But Delta also makes moves that trigger a certain amount of head-scratching, reflected in its recent decision to pull a long-term sponsorship of a local Atlanta theatre after Qatar Airways held a private event celebrating its recent launch of service to the city. The decision generated negative PR for Delta and underpinned the general perception of its protectionist philosophy – running counter to the globalisation necessary for the airline industry to thrive.
Not surprisingly, Delta’s new CEO appears to be adopting a status quo stance on some of the more controversial issues that the company has adopted, including the Gulf airline subsidy debate and the privatisation of the US ATC system. The perception is that Delta increasingly presents a go-it-alone attitude, which could hurt its brand and image over the long term, as well as its prospects for international expansion.
Singapore Airlines is reintroducing capacity into the US market in Oct-2016 as it launches a daily nonstop service to San Francisco. The new flight is strategically important because it enables SIA to accelerate the resumption of nonstop flights to the US by two years and compete more effectively against United, which launched nonstop flights on the Singapore-San Francisco route at the beginning of Jun-2016.
The new Singapore-San Francisco nonstop flight will increase SIA’s US operation from 40 to 47 weekly frequencies. However, its total capacity to the US will increase a relatively modest 9% as SIA is also downgauging seven frequencies from A380s to 777-300ERs.
The 9% increase only partially offsets a significant earlier reduction in capacity to the US. SIA reduced capacity to the US by 19% in late 2013 and by a further 5% in 2015. As a result, SIA’s US capacity in Nov-2016 will still be down 12% compared with the situation just over three years ago. Most of its main Asian competitors have significantly increased US capacity during this period.
Jacksonville International Airport represents Florida's largest city, one that has a comprehensive industrial and commercial presence as well as being an attraction to tourists of all kinds.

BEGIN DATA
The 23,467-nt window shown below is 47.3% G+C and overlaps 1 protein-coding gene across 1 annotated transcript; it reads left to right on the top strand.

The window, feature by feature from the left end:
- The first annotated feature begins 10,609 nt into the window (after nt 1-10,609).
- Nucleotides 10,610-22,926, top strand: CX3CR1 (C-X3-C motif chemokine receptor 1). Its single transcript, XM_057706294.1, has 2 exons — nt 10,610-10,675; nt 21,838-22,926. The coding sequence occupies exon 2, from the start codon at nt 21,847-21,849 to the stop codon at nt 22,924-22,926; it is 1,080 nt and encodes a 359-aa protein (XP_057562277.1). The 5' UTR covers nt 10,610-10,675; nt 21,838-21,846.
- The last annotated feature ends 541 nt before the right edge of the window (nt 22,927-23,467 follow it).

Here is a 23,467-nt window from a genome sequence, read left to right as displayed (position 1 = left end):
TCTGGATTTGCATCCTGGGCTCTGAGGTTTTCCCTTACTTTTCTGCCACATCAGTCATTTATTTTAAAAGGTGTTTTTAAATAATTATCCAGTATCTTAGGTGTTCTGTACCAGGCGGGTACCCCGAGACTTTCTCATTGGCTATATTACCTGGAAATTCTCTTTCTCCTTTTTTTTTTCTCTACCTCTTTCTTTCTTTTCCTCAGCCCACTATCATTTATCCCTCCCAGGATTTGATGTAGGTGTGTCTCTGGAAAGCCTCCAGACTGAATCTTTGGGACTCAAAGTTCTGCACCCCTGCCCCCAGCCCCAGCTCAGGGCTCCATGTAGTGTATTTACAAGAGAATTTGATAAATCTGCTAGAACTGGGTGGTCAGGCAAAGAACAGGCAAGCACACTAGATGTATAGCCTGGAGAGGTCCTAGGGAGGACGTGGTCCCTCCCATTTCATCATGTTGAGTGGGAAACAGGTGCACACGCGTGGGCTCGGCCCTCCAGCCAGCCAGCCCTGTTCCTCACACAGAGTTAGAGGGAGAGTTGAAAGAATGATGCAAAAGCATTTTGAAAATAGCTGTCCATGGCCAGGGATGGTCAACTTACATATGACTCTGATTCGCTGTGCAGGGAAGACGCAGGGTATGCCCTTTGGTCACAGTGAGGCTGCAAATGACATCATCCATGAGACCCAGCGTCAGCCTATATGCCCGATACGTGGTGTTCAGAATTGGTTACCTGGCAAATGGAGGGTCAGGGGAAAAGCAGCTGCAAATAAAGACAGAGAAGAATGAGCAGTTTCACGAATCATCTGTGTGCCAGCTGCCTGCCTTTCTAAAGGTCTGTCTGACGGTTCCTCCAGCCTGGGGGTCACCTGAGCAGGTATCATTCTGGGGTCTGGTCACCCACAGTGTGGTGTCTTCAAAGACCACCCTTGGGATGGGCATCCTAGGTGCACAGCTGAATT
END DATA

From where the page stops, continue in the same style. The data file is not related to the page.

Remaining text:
Despite the city’s commercial status, a five million ppa throughput, and a high degree of connectivity compared with a local airport peer group, the airport's traffic growth has stalled in recent years. Most domestic flights are to hubs. It is hoped that Cuban flights might start up shortly, placing Jacksonville strategically.
This report looks at present and future growth trends at the airport, local airport statistics, how it matches up to competing airports across a range of metrics, at construction activities and airport ownership.
Alaska, jetBlue and Southwest cost projections; good in the short term but long term challenges loom
Just as the large three global US airlines – American, Delta and United – work to contain their unit costs, their rivals Alaska, jetBlue and Southwest are committed to keeping their respective unit costs in line as the current revenue environment in the US remains weak.
The latter three airlines face different cost dynamics in the future. Alaska is attempting to embark on a merger with Virgin America, which will inevitably create some cost pressure as the full integration gets under way. Southwest is in the middle of complex pilot and flight attendant negotiations, which makes predicting its cost performance in the near- to mid-term difficult. At some point jetBlue will also conclude a new pilot contract that will affect its cost structure.
Cost performance results for Alaska, jetBlue and Southwest for 2Q2016 and the full year look reasonably favourable, although Alaska has refined its 2016 targets slightly, driven in part by increases in performance-based pay. But its costs should remain competitive compared with its peers, and solidly lower than those of the larger network carriers.